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The Hadith Book 

13 hadith found in 'Wills and Testaments' of Malik's Muwatta.

 Malik related to me from Yahya ibn Said that Abu'd-Darda wrote to Salman al-Farsi, "Come immediately to the holy land." Salman wrote back to him, "Land does not make anyone holy. Man's deeds make him holy. I have heard that you were put up as a doctor to treat and cure people. If you are innocent, then may you have delight! If you are a quack, then beware lest you kill a man and enter the Fire!" When Abu'd-Darda judged between two men, and they turned from him to go, he would look at them and say, "Come back to me, and tell me your story again. A quack! By Allah!" Yahya said that he heard Malik say, "If someone makes use of a slave, without permission of its master, in anything important to him, whose like has a fee, he is liable for what befalls the slave if anything befalls him. If the slave is safe and his master asks for his wage for what he has done, that is the master's right. This is what is done in our community." Yahya said that he heard Malik say about a slave who is part free and part enslaved, "His property is suspended in his hand and he cannot begin anything with it. He eats from it and clothes himself in an approved fashion. If he dies, his property belongs to the one to whom he is in slavery." Yahya said that he heard Malik say, "The way of doing things in our community is that a parent can take his child to account for what he spends on him from the day the child has property, cash or goods, if the parent wants that."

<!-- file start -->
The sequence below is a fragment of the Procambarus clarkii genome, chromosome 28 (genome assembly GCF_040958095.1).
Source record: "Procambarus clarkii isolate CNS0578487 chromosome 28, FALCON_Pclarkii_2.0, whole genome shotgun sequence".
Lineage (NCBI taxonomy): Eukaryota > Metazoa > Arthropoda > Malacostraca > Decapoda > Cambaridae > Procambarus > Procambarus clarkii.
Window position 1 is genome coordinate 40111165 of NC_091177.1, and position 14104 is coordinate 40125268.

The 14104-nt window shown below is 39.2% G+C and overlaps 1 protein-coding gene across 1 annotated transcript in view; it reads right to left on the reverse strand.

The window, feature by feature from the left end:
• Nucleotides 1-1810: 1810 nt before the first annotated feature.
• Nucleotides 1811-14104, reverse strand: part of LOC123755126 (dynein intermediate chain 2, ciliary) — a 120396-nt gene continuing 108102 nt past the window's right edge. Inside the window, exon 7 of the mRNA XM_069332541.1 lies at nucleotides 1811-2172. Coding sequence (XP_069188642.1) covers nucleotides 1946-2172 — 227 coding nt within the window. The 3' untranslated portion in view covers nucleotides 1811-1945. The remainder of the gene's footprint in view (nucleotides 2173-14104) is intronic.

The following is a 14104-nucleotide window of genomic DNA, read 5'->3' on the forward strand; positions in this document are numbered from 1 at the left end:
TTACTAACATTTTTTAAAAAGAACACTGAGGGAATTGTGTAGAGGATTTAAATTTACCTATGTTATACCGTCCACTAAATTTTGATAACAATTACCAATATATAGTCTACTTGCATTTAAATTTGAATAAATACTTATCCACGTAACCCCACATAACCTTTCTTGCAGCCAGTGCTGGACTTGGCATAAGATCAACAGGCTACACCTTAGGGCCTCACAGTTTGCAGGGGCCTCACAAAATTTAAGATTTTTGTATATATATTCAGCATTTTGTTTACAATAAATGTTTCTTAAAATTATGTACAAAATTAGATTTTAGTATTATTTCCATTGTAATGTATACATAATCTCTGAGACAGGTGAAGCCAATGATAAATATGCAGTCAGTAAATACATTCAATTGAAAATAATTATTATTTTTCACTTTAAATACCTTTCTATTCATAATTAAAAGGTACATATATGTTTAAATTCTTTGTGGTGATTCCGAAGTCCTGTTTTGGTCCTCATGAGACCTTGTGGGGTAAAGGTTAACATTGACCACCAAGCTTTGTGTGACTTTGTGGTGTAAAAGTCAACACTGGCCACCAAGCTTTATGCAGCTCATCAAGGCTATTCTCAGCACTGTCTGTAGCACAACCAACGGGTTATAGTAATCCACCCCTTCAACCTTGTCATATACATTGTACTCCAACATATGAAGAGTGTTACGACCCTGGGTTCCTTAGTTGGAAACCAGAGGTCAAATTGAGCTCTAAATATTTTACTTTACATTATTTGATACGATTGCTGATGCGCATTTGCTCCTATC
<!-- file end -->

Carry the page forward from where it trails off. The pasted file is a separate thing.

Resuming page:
Malik related to me from Umar ibn Abd ar-Rahman ibn Dalaf al-Muzani from his father that a man from the Juhayna tribe used to buy camels before people set out for hajj and sell them at a higher price. Then he travelled quickly and used to arrive in Makka before the others who set out for hajj. He went bankrupt and his situation was put before Umar ibn al-Khattab, who said, "O People! al-Usayfi, al-Usayfi of the Juhayna, was satisfied with his deen and his trust because it was said of him that he arrived before the others on hajj. He used to incur debts which he was not careful to repay, so all of his property has been eaten up by it. Whoever has a debt against him, let him come to us tomorrow and we will divide his property between his creditors. Beware of debts! Their beginning is a worry and their end is destitution. "  


 Yahya said that he heard Malik say, "The sunna with us about the crime of slaves is that the hand is not cut off for any harm that a slave causes a man, or something he pilfers, or something guarded which he steals, or hanging dates he cuts down or ruins, or steals. That is against the slave's person and does not exceed the price of the slave whether it is little or much. If his master wishes to give the value of what the slave took or ruined, or pay the blood-price for the injury, he pays it and keeps his slave. If he wishes to surrender him, he surrenders him, and none of that is against him. The master has the option in that."  


 Malik related to me from Ibn Shihab from Said ibn al-Musayyab that Uthman ibn Affan said, "If someone gives something to his small child who is not old enough to look after it himself, and in order that his gift might be permitted he makes the gift public and has it witnessed, the gift is permitted, even if the father keeps charge of it." Malik said, "What is done in our community is that if a man gives his small child some gold or silver and then dies and he has it in his own keeping, the child has none of it unless the father set it aside in coin or placed it with a man to keep for the son. If he does that, it is permitted for the son." 

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